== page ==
Minor White

Minor Martin White ( born July 9, 1908 in Minneapolis, Minnesota, † June 24, 1976 in Boston, Massachusetts) was a noted American photographer, influential teacher, intellectual, and spiritual "guru" of a whole generation of photographers, in particular for dissemination and consistent development of Symbolist aesthetics of his compatriot Alfred Stieglitz (so designated by the " Equivalents " ) attended.


Minor White's photographic concerns arose during his studies of botany at the University of Minnesota when he made photomicrographic black and white plant images. The abstract formal and emotional expressiveness of their natural context deprived plants fascinated him visibly. They formed the core of his later work with the camera, which is for him a controlled from the inner imagination and feelings of the photographer Image tool and their task is to this inner world into objects in the real, visible world ( "equivalents" ) capture and photographically to symbolize.

From 1937, White began to photograph professionally. He first worked for the Works Progress Administration (WPA ) in Portland (Oregon ). While most photographers who worked for the WPA, mainly devoted to the documentary photography, White preferred a more personal approach. Many of these photographs were shown in 1941 in one of the first major photographic exhibitions at the Museum of Modern Art.

During the Second World War, White served in the U.S. Army. In 1945 he moved to New York, where he became friends with the influential photographer Edward Steichen and Alfred Stieglitz. Stieglitz led him to develop his own distinctive style and drew his attention to the expressive possibilities of serial photography. In the aftermath White arranged his photographs with accompanying texts in order to create different moods, emotions and associations in the viewer. He focused on the expressive possibilities of conventional still photography also. From Stieglitz, he also took over the concept of " Equivalents ", the correspondences in which a photographic image is to be a visual metaphor at the same time.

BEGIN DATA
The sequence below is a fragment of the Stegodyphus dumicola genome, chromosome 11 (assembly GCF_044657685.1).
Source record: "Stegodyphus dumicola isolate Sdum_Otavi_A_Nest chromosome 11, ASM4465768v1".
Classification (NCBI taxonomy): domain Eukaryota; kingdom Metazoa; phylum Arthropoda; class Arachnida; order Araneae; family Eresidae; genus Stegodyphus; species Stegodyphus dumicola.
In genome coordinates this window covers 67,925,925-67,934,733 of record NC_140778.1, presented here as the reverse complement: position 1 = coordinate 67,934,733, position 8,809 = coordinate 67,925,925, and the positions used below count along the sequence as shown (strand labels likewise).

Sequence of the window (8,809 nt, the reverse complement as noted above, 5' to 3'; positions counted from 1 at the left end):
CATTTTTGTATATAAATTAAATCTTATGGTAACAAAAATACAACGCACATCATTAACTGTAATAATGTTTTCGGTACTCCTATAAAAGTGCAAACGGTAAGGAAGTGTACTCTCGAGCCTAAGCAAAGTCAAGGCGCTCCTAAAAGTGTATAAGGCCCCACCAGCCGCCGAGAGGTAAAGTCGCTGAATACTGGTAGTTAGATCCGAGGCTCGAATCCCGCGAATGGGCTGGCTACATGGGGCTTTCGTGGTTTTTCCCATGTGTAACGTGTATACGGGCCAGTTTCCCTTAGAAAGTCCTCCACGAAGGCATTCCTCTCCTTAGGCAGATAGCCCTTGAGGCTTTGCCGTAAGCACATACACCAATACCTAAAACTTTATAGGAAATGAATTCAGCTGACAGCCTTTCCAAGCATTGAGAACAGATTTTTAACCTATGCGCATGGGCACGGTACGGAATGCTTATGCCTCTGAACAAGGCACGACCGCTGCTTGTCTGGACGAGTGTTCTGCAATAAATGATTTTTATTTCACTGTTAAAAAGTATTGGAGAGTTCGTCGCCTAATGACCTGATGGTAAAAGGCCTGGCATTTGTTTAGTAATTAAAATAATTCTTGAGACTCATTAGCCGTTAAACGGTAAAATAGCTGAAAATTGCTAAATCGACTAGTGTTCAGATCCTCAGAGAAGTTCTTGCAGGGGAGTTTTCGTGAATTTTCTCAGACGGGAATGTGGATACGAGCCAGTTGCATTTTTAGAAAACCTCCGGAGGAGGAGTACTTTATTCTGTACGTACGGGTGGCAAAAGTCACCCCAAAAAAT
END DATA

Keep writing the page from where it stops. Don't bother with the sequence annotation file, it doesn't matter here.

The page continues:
1946 White moved to San Francisco, where he worked with Ansel Adams, who introduced him to the zone system. Adams led to this point, the newly established photographic department at the California School of Fine Arts, now the San Francisco Art Institute, the teaching was, however, to lack of time and chose White as his successor. At this time, White became friends with Edward Weston, who inspired him to create a realistic imagery. White sat down also with spiritual content in his photography apart and took over this idea of ​​Zen philosophy, which his works enriched by a mysterious aspect.

In 1952 White returned to New York, where he became editor, founded in the same year photography magazine Aperture. White edited the magazine until 1975. From 1953 to 1957 he was also editor of Image, the house magazine of the George Eastman House in Rochester, New York, for which he worked as a curator.

The late 1950s, White traveled across the United States. In the early 1960s he began experimenting with color photography. In 1965 he settled in Cambridge, Massachusetts, where he became professor of creative photography at the Massachusetts Institute of Technology (MIT). In 1969 he published with Mirrors, Messages, Manifestations, in which he devoted himself to the shooting, one of his most famous picture books.

In 1978, posthumous Minor White: Rites and Passages with excerpts from White's diaries and letters, as well as a biographical essay by James Baker Hall. Among the most educated in Whites photographer Abe Frajndlich heard.